Dream mystery shopping jobs

When you first start out working as a mystery shopper, you're probably not going to land your dream job.

When you first start out working as a mystery shopper, you're probably not going to land your dream job. You'll likely start out small with retail stores and small restaurants. Over time you'll be able to build up some experience and use that experience to get bigger and better jobs. The dream mystery jobs are hard to get, but if you're persistent, you might, eventually, land the mystery shopping gig of your dreams. 

How to land the good mystery shopping jobs
It's never easy to land the good jobs, but if you're a consistent hard worker, at some point it is likely that you'll get the job you've been searching for. In order to land that job, you need to be flexible. Be ready to take the job of your dreams even if it's at a busy time of the month or year. You might have to work holidays or on a weekend you already have something planned. Being open and flexible will allow you to take the good jobs when you find out about them. It helps if you always act professional too. Although mystery shopping might not be a full-time commitment, it's important to treat it as if it were. The more professional you are, the more likely you'll be to land the mystery shopping job you want.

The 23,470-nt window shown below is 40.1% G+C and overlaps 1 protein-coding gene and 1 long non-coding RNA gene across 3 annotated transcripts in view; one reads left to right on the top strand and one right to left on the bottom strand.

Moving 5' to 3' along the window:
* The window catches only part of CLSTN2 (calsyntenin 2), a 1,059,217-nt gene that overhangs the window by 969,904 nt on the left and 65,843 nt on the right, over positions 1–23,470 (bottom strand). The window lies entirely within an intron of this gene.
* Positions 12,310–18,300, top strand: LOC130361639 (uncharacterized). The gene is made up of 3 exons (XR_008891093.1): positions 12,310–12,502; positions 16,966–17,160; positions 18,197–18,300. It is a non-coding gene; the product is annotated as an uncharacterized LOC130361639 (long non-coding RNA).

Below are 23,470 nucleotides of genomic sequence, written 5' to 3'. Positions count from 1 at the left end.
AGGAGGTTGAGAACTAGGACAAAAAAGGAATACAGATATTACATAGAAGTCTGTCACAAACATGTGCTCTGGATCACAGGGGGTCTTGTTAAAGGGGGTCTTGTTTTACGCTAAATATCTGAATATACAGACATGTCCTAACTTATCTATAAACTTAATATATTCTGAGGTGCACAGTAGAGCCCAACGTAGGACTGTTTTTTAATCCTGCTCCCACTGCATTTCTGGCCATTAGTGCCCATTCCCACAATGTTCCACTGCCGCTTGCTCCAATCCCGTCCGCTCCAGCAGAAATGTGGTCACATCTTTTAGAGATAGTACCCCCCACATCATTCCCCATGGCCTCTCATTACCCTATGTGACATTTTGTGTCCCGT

Beware of scams
The mystery shopping industry is one that is often targeted by scammers. Scammers consistently post mystery shopping jobs that are often the jobs shoppers dream of. Some scams are so elaborate that you might not be able to tell the difference between it and legitimate opportunities upon first look, but it's important to do your research and make sure the job is real. Promises that seem too good to be true or jobs not posted on market research or merchandising companies should be avoided. Check out the company website and check out some mystery shopping forums to find out what other mystery shoppers are saying about the company. No matter how good the job seems, never wire money, accept a check or provide bank information to someone or some company you aren't sure of. It's always better to be safe than sorry.